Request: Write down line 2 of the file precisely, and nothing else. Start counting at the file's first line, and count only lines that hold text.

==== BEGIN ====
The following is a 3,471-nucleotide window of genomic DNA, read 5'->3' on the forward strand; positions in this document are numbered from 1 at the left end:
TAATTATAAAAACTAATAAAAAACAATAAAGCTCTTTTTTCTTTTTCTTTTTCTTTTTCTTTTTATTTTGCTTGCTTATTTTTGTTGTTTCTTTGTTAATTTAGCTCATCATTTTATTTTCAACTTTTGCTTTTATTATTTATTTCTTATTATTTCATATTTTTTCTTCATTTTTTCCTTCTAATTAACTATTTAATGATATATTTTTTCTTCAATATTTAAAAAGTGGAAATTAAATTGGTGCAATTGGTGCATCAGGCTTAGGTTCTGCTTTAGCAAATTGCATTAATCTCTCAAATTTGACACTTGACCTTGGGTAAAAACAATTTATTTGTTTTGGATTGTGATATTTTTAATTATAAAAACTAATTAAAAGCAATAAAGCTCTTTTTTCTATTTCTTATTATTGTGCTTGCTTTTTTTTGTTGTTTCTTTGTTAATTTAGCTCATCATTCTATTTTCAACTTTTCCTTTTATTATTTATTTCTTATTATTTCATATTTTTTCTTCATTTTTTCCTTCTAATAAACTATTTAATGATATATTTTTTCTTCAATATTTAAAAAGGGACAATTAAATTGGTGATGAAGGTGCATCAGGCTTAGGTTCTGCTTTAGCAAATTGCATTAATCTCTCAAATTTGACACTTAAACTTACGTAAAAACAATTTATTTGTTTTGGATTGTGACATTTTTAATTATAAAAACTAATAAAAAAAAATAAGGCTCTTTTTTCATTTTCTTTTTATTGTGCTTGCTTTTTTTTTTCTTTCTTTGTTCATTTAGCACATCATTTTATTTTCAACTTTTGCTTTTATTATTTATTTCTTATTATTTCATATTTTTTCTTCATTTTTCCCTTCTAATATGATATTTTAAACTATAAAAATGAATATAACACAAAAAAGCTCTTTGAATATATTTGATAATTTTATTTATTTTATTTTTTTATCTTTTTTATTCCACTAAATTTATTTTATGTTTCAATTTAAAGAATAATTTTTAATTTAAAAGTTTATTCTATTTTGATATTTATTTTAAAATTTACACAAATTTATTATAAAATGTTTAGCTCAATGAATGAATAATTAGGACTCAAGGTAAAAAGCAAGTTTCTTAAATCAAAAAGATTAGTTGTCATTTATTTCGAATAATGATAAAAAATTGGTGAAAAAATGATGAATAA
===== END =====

TAATTATAAAAACTAATAAAAAACAATAAAGCTCTTTTTTCTTTTTCTTTTTCTTTTTCTTTTTATTTTGCTTGCTTATTTTTGTTGTTTCTTTGTTAATTTAGCTCATCATTTTATTTTCAACTTTTGCTTTTATTATTTATTTCTTATTATTTCATATTTTTTCTTCATTTTTTCCTTCTAATTAACTATTTAATGATATATTTTTTCTTCAATATTTAAAAAGTGGAAATTAAATTGGTGCAATTGGTGCATCAGGCTTAGGTTCTGCTTTAGCAAATTGCATTAATCTCTCAAATTTGACACTTGACCTTGGGTAAAAACAATTTATTTGTTTTGGATTGTGATATTTTTAATTATAAAAACTAATTAAAAGCAATAAAGCTCTTTTTTCTATTTCTTATTATTGTGCTTGCTTTTTTTTGTTGTTTCTTTGTTAATTTAGCTCATCATTCTATTTTCAACTTTTCCTTTTATTATTTATTTCTTATTATTTCATATTTTTTCTTCATTTTTTCCTTCTAATAAACTATTTAATGATATATTTTTTCTTCAATATTTAAAAAGGGACAATTAAATTGGTGATGAAGGTGCATCAGGCTTAGGTTCTGCTTTAGCAAATTGCATTAATCTCTCAAATTTGACACTTAAACTTACGTAAAAACAATTTATTTGTTTTGGATTGTGACATTTTTAATTATAAAAACTAATAAAAAAAAATAAGGCTCTTTTTTCATTTTCTTTTTATTGTGCTTGCTTTTTTTTTTCTTTCTTTGTTCATTTAGCACATCATTTTATTTTCAACTTTTGCTTTTATTATTTATTTCTTATTATTTCATATTTTTTCTTCATTTTTCCCTTCTAATATGATATTTTAAACTATAAAAATGAATATAACACAAAAAAGCTCTTTGAATATATTTGATAATTTTATTTATTTTATTTTTTTATCTTTTTTATTCCACTAAATTTATTTTATGTTTCAATTTAAAGAATAATTTTTAATTTAAAAGTTTATTCTATTTTGATATTTATTTTAAAATTTACACAAATTTATTATAAAATGTTTAGCTCAATGAATGAATAATTAGGACTCAAGGTAAAAAGCAAGTTTCTTAAATCAAAAAGATTAGTTGTCATTTATTTCGAATAATGATAAAAAATTGGTGAAAAAATGATGAATAA